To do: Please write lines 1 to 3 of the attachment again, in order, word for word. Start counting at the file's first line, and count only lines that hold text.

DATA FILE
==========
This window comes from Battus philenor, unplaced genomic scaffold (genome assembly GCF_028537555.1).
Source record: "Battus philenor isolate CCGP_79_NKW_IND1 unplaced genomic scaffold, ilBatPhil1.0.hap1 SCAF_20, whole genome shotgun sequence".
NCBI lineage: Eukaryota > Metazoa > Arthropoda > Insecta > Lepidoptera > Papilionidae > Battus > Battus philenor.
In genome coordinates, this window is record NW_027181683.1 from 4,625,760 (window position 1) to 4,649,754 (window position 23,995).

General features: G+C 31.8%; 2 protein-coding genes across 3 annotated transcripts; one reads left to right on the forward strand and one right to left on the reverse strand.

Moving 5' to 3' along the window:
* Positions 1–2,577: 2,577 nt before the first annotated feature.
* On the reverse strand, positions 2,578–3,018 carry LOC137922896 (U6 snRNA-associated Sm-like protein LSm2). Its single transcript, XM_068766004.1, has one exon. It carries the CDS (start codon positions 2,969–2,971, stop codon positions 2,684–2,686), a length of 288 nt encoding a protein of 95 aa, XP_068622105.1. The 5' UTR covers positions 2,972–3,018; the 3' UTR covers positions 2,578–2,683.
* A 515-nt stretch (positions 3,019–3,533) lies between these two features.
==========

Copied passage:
This window comes from Battus philenor, unplaced genomic scaffold (genome assembly GCF_028537555.1).
Source record: "Battus philenor isolate CCGP_79_NKW_IND1 unplaced genomic scaffold, ilBatPhil1.0.hap1 SCAF_20, whole genome shotgun sequence".
NCBI lineage: Eukaryota > Metazoa > Arthropoda > Insecta > Lepidoptera > Papilionidae > Battus > Battus philenor.